Saturday, April 11, 2020

On being "Merely Dead"

Wonderful lines from Wendell Berry

What hard travail God does in death

What hard travail God does in death!
He strives in sleep, in our despair,
And all flesh shudders underneath
The nightmare of His sepulcher.
The earth shakes, grinding its deep stone;
All night the cold wind heaves and pries;
Creation strains sinew and bone
Against the dark door where He lies.
The stem bent, pent in seed, grow straight
And stands. Pain breaks in song. Surprising
The merely dead, graves fill with light
Like opened eyes. He rests in rising.

Saturday, April 4, 2020

Keeping Relational Reverb in Check

My friend, Roger, explained how reverb works in recording. “While playing in a room with normal recording, that is recording as heard in 'the house', there will be reverb: the normal echoes and bouncing of sound the ear is accustomed to. Then, when the recorded music is played back in a room, especially the same room, the reverb is doubled and can be unmanageable to the ear.”

The same happens in our relationships, especially those 'in the house.' We have all kinds of reverb going on in our souls and minds. We see shortcomings that trip us up. We can't quit a bad habit, we feel cantankerous most of the time, or we are self-critical without relief. This creates reverb. It bounces around within and drags us down in self-imposed defeat.

Then, the inevitable happens. Our faults, for which we already feel deep pain and which cause no small bit of internal noise, irritate those closest to us. Well-meaning, having borne with us for long days and years, they do not mean to add to the noise. But often that is exactly what happens. Either we assume they feel this way, or they actually say it: “Must you really keep doing that? Is something wrong?”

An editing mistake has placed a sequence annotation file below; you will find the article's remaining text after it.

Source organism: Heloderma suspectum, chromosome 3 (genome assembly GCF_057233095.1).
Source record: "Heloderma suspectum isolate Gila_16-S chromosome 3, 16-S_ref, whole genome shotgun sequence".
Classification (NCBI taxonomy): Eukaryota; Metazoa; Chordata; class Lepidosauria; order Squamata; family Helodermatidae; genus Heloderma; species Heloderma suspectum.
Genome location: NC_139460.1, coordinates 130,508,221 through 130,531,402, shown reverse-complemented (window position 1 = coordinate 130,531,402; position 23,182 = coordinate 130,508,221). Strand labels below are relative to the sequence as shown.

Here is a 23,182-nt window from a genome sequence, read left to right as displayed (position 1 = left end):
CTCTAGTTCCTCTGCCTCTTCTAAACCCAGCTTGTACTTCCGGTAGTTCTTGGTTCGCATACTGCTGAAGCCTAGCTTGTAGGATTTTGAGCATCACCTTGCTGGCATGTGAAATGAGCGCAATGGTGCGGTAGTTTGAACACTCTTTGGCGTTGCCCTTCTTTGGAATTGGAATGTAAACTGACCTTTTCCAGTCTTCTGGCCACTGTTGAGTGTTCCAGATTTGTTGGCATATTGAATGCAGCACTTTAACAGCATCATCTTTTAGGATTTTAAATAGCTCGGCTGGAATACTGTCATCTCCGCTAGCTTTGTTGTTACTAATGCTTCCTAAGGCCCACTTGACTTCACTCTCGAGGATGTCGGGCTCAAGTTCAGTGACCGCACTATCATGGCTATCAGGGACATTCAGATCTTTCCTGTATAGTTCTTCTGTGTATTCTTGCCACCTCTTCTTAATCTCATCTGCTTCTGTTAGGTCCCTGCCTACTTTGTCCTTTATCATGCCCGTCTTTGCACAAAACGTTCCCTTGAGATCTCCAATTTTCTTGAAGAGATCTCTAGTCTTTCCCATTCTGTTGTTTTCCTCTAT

Now the sound is doubled and spills out, either silently or in painful words: “Want to know what's wrong? I'll tell you what's wrong. You! If you would leave me alone we'd be ok!”

And so it goes, one pain feeding another, rebounding, unmanageable, painful to the ear, devastating to the soul.

There is a better way. Take it to the Lord in prayer. Let him heal both the self-talk and the behaviour it breeds.

How does he do this? Time, talking, others, learning. There is no other way but the the patience and quiet and taking it on the chin when others object, learning to help them bear the burden you yourself have helped cause. Without this we never grow. But when we give up our selfish desires and refuse to insist on our own way we die the death of Psalm 126, putting the seed of self in the ground.

And then, as with all seeds, “the corn of wheat” comes to life and we find a harvest of joy, bitter tears forgotten.

Relational reverb is real and when it doubles we can't live with it for long. Learning the peace of Christ brings the sound of forgiveness which doubles joy instead of pain.

Wednesday, April 1, 2020

A Rare Rumination on our National Need

“Make it your goal to live a quiet life, minding your own business and working with your hands.” 
(I Thess. 4:11)

I have often wondered who might be the Thomas Paine of our day, one who writes precient insights to sway a nation. Would it be someone with the wit of the late Christopher Hitchens, or a Sam Harris who gives voice to countless unbelievers? Is there a Mark Twain, a G. K. Chesterton, a George Orwell in Chomsky, Robinson, Will, Krugman, Noonan, or (the lates) Wolfe or Krauthammer? Can any of our top-shelf writers – and the list is very long – change our thinking?

Perhaps the better question is, “What can do such a thing?” and the answer is, always and forever more, ideas. Ideas hold the power.

This is where writers do battle, assessing, insisting, construing, advocating. Trump won on an idea: “The political class is entrenched and self-serving. 'Drain the swamp!'” The other side was hapless against that idea: “All opposed, say 'No!'” And say “No!” they continue to do with inspired troopery.